by Laura Mortkowitz
Counterfeiting was made easy and understandable for students on Monday, when the History Department hosted the 16th annual Emanuel Levine Lecture.
The lecture series began in 1991 in recognition of Dr. Emanuel Levine, a history professor at Rider for 40 years, by his wife, Harriet. This year’s speaker, Dr. Stephen Mihm of the University of Georgia, spoke on his book A Nation of Counterfeiters: Capitalists, Con Men and the Making of the United States.
“We don’t think about what’s on our money, because we don’t look at our money,” Mihm said. “But there was a time when money was the subject of intense scrutiny.”
Before the Civil War, counterfeiting was a common and barely punishable offense, he said. Almost any group could go to the state government and become a charter bank. They chose how the money looked and even the denominations used. As a result, there were bills ranging from the typical $5 to the rare $2 and even absurd amounts, such as $7, $11 and even $1 3/4.
At that time in U.S. history there was no strong federal bank, which made counterfeiting bank notes easy and, almost, acceptable.
“The federal government didn’t issue paper currency and there wasn’t enough gold and silver to go around,” Mihm said. “Someone needed to pick up the lack [of money].”
He added that if a person was caught counterfeiting money today, he or she would face significant jail time. Back then that same person wouldn’t be “punished with the same ferocity.”
The problem with counterfeiting was that it didn’t usually come from within the country. There was a famous spot just above the Vermont border in Canada where the fake money came into the country. The spot in question was popular because it was the area that Canada and America argued over where the border between the countries lay.
Of course, the counterfeit money had to go through a few hands before it was in circulation.
“Counterfeit money means nothing to you unless you can convince someone else it’s worth something,” Mihm said. “You had to take it to a store and pass it off to someone else in exchange for money or goods.”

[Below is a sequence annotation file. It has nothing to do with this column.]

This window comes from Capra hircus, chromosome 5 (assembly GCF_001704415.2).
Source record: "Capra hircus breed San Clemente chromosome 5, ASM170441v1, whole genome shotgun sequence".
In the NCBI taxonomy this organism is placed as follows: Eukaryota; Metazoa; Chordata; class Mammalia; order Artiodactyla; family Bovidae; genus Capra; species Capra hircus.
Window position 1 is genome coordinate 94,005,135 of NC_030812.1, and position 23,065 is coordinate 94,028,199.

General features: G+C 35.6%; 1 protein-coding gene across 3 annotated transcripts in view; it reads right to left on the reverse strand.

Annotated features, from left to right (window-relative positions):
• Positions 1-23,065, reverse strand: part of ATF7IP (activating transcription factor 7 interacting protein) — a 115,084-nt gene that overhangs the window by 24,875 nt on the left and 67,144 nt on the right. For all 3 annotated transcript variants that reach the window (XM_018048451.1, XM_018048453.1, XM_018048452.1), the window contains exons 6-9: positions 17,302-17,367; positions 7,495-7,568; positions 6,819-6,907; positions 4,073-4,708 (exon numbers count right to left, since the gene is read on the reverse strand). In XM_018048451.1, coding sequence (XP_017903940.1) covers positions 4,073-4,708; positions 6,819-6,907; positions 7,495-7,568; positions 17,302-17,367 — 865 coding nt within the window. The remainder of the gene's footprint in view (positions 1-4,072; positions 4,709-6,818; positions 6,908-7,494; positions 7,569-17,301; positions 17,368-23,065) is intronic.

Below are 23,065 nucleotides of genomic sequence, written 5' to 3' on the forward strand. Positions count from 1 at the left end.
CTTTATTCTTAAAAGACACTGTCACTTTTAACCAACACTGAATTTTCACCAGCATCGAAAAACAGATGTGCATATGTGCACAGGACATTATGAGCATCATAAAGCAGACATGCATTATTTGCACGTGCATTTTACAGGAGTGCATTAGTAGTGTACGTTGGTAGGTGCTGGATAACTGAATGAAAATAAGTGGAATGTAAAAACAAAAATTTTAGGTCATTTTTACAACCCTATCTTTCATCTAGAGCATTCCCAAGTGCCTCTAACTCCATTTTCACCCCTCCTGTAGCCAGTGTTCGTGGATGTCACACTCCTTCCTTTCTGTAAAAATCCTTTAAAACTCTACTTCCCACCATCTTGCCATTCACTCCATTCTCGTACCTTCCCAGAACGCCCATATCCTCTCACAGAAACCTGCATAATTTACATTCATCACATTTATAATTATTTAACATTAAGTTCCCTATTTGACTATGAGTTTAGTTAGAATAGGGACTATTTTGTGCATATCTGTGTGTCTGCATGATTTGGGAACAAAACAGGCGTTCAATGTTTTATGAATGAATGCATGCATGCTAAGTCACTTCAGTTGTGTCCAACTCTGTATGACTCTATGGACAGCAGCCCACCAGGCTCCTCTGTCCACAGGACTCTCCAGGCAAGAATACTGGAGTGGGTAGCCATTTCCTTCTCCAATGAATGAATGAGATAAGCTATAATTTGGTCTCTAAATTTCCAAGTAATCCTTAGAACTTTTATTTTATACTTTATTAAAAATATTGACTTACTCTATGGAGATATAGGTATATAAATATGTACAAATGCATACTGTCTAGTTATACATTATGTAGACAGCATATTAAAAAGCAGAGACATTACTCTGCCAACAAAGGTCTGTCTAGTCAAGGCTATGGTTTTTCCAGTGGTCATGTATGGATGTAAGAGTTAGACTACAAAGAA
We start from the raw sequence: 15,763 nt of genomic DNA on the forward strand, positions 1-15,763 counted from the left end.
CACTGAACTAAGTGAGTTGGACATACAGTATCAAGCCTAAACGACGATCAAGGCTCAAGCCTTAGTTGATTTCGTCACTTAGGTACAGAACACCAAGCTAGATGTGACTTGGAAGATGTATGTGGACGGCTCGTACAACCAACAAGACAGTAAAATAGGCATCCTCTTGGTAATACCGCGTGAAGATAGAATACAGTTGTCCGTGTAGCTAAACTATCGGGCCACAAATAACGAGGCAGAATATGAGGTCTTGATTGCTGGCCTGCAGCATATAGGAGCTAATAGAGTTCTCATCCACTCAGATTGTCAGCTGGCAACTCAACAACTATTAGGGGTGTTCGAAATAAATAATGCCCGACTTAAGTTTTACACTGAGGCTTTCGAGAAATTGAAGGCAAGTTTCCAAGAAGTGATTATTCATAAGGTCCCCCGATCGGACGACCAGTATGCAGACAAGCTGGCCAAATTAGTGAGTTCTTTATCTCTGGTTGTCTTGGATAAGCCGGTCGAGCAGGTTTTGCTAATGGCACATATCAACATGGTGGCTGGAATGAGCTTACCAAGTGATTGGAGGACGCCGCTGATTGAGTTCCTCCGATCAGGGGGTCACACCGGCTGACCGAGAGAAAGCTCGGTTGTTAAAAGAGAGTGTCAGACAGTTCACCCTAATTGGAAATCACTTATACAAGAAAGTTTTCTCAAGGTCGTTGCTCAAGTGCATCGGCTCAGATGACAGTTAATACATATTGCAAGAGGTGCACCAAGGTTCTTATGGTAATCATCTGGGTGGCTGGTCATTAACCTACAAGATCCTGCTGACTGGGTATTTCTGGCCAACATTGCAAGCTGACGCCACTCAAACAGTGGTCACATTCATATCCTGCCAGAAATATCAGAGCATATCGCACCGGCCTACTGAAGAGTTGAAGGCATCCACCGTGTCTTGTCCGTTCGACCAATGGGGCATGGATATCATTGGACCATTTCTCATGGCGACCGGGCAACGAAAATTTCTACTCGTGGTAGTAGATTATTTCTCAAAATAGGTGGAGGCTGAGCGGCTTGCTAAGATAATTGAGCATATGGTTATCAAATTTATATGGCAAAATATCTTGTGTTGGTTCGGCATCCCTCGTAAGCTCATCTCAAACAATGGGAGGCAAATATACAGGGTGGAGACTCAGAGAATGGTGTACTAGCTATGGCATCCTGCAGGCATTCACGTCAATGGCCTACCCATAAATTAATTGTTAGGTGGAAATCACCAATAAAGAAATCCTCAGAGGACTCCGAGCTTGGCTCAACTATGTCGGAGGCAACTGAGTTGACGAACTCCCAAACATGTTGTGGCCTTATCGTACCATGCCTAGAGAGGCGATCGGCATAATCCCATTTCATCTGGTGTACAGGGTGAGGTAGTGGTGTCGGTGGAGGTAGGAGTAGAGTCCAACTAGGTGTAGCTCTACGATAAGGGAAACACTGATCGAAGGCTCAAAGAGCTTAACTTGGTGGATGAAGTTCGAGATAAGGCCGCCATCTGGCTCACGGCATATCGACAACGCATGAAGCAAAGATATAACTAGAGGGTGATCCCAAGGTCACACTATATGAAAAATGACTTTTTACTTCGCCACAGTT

Since there were so many charter banks going bankrupt and some that never intended to cash in the bank notes, businessmen were suspicious of bank notes in general. According to Mihm, some businessmen had admitted in court that they would rather “receive a counterfeit bank note from a good bank than a real bank note from a bad bank.” They knew it would be easier for them to pass the counterfeit to someone else.
The next step in the country’s effort to try and put a stop to counterfeiting was a printed paper called the Counterfeit Detector. When counterfeits were found, descriptions of them were printed for people to be aware.
This did not stop the counterfeiters. For instance, once they printed a dozen notes with a horse with three legs. When the Counterfeit Detector published that, the counterfeiters printed thousands with the fourth leg added.
Counterfeiters were so devious that they even printed counterfeits of the Counterfeit Detector.
It wasn’t until the Civil War that counterfeiting came to a “crashing, resounding halt” Mihm said. The government printed money for the soldiers using a green back because it was hard to counterfeit. Charter banks were given the option of giving up their state charter for a federal charter and issuing notes that looked the same across the country with different bank names or losing their charter completely.
The United States Secret Service was created, not to protect the president, but to protect the currency. As a result, counterfeiters fell one by one at the end of the 19th century.
Laws were passed that prohibited people from making anything remotely resembling money.
While the cover to Mihm’s book looks intriguing with its copy of a bank note, the paperback will probably have a different cover, he said.
A friend told Mihm that the bill on the front of his book was too close to the actual size and “technically your book is in violation of federal law.”
During all his research, he came across some unique designs on bank notes, ranging from scantily clad women to one of his favorites, a polar bear devouring a man on a raft.
With those designs, no wonder people looked at their money more.